I imagined my grandfather downright mad at the arrogance of presuming he would abandon what he had devoted his life to preserving. But when I told my mother about the baptism and braced myself for a flood of emotions, she surprised me.

“Mom and Dad felt that any blessings bestowed upon them . . . long distance couldn’t hurt a thing,” she said.

Turns out, according to my cousins, my grandfather remained close to his brother regardless of the family tumult. He lent his brother the car and cash he needed to marry. And he helped put some of Al’s grandchildren through medical school.

No matter how stubborn my grandfather continued to be with his own children, he always regretted the way his brother had been treated and tried to make up for it until his dying day.

My cousin said the baptism was done out of love, as a way to honor my grandparents. “It is the epitome of not forgetting somebody,” he said.

It does come down to choice. We have the freedom to choose whether religion will unite us or divide us. In the past, my family chose to let it divide. Faced with this revelation, I now realize how torn they must have been. Still, I choose to learn from that mistake and appreciate my cousins’ gesture.

Heeding that lesson, to me, is the epitome of not forgetting.

Tribune reporter Manya A. Brachear covers religion.

No More Cassette Tapes!

Posted on Monday, July 28, 2008 in Let's Get Random

So my wife and I have wanted to go through our boxes of old tapes for years.  We’ve always found a reason not to…until tonight.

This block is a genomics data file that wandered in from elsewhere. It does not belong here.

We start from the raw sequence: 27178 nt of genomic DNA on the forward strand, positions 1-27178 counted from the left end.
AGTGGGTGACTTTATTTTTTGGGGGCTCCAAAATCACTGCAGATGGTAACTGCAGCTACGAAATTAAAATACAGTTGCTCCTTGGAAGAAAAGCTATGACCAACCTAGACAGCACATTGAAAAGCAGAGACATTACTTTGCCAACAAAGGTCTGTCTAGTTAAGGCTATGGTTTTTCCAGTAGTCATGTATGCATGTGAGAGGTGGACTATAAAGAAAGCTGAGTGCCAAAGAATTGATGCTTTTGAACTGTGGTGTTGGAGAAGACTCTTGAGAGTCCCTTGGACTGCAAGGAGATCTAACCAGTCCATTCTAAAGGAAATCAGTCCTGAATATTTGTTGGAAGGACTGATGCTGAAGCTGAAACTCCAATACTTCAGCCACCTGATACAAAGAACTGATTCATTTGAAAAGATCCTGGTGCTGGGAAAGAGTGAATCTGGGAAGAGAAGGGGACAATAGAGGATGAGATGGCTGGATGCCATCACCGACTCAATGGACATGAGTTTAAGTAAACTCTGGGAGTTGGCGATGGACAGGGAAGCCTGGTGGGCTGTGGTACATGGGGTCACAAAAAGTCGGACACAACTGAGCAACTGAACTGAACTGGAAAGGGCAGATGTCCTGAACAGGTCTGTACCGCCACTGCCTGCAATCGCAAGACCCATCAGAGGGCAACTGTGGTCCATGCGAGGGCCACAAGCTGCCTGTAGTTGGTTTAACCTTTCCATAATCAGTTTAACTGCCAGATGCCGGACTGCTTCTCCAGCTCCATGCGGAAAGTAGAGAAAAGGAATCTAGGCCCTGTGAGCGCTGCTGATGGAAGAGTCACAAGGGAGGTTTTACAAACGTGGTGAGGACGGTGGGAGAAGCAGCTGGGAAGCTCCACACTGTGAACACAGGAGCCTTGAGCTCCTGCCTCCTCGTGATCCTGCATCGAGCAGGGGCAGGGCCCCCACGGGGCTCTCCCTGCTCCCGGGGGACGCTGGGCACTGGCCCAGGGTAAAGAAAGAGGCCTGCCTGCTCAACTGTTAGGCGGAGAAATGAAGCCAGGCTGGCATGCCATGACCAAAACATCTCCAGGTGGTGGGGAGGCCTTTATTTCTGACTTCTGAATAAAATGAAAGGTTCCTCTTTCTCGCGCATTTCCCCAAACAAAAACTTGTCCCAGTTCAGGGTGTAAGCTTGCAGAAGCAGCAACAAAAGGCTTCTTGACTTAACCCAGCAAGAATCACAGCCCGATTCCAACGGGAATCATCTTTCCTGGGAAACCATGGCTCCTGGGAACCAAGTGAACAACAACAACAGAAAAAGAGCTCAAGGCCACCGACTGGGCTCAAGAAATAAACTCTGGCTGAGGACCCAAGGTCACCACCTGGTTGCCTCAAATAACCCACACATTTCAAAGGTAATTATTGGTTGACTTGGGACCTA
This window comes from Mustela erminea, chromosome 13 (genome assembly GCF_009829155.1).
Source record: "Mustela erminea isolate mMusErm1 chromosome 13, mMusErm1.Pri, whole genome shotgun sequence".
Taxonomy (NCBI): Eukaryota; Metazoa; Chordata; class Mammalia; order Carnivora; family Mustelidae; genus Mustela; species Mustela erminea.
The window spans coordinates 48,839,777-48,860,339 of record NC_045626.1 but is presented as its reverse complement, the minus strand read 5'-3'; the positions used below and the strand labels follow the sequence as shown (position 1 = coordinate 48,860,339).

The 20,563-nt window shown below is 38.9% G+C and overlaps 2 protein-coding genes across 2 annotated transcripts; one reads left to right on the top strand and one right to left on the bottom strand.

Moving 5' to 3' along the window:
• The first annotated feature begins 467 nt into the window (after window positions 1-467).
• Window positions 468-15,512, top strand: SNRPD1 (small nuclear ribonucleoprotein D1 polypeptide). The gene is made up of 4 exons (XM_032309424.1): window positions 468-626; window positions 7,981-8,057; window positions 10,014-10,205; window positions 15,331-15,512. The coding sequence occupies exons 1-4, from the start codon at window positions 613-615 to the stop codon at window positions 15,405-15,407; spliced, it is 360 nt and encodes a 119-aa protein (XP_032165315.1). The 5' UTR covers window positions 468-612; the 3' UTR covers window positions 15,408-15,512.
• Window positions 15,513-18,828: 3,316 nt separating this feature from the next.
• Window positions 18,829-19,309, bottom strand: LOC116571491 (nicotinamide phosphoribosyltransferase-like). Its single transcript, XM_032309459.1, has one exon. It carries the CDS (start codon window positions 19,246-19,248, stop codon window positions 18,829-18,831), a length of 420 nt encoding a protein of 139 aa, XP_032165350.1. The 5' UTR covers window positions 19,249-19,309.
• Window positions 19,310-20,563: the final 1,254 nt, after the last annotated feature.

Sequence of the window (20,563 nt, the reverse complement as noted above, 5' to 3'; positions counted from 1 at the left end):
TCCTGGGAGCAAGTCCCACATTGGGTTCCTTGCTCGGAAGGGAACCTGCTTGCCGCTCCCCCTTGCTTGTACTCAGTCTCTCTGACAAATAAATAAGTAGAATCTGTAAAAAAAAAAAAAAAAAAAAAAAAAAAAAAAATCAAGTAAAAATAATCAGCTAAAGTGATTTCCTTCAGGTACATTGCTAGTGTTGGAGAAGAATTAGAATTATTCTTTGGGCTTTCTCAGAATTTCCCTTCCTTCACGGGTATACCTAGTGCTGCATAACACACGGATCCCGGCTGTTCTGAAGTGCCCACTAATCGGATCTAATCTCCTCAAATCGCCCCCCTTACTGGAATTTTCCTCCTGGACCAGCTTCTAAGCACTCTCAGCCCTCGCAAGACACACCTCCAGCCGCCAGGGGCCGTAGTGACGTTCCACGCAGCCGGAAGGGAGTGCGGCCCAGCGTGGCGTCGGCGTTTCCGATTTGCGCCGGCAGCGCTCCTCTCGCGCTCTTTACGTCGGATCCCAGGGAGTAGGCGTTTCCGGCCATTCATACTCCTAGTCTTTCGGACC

So we just spent 3 hours writing down all the songs we wanted from hundreds of old cassette tapes.  Most of them are hers (yeah she’s older…way older…ok, only 3 years older).  We have just about everything from The Dead Milkmen to Pink Floyd.  Luckily, I’ve found mp3s of most of them already thanks to “the power of the internet” (thank you Chris Finken).

Let’s hope our garbage can can hold them all.  We’ll take on the dust collecting CD collection in a few years.

Jose Canseco vs BYU

Posted on Wednesday, May 28, 2008 in Let's Get Random

Ok, so the title is a bit misleading.  As far as I know Canseco has nothing against BYU.  However, he will be boxing a former football player, Vai Sikahema (one of my favorite Cougs of all time).  It’s reported that Vai will be donating his earnings from the fight.  Does anyone else have reservations as to whether or not Joser will do the same?

Check out the news article for more.

Stooping to New Lows

Posted on Tuesday, May 20, 2008 in Let's Get Random

So I’ve always made fun of American Idol fans. The show just came off to me as extremely fake/staged and cheesy. I had never watched more than a minute of AI over the years it’s been on…until recently. Somehow my wife got interested in the show two weeks ago. I watched the final 3 episodes of the season. I realized my mistake just a few minutes ago when I found myself calling in to vote for David Archuleta…4 times (and I don’t even know if you can vote more than once!). It feels good to confess.

You’re not getting a Christmas card from me this year

Posted on Wednesday, December 19, 2007 in Let's Get Random, Rants

So yeah, Christmas cards are a pain. I actually enjoy getting them, but printing them out, stuffing envelopes and scrounging up enough stamps just isn’t my thing. So this year we put together a blog post on our family website with some up-to-date info, pictures and our ElfYourself video. It’s way more interactive and people can’t throw it away the day after Christmas!

no-more-christmas-cards.jpg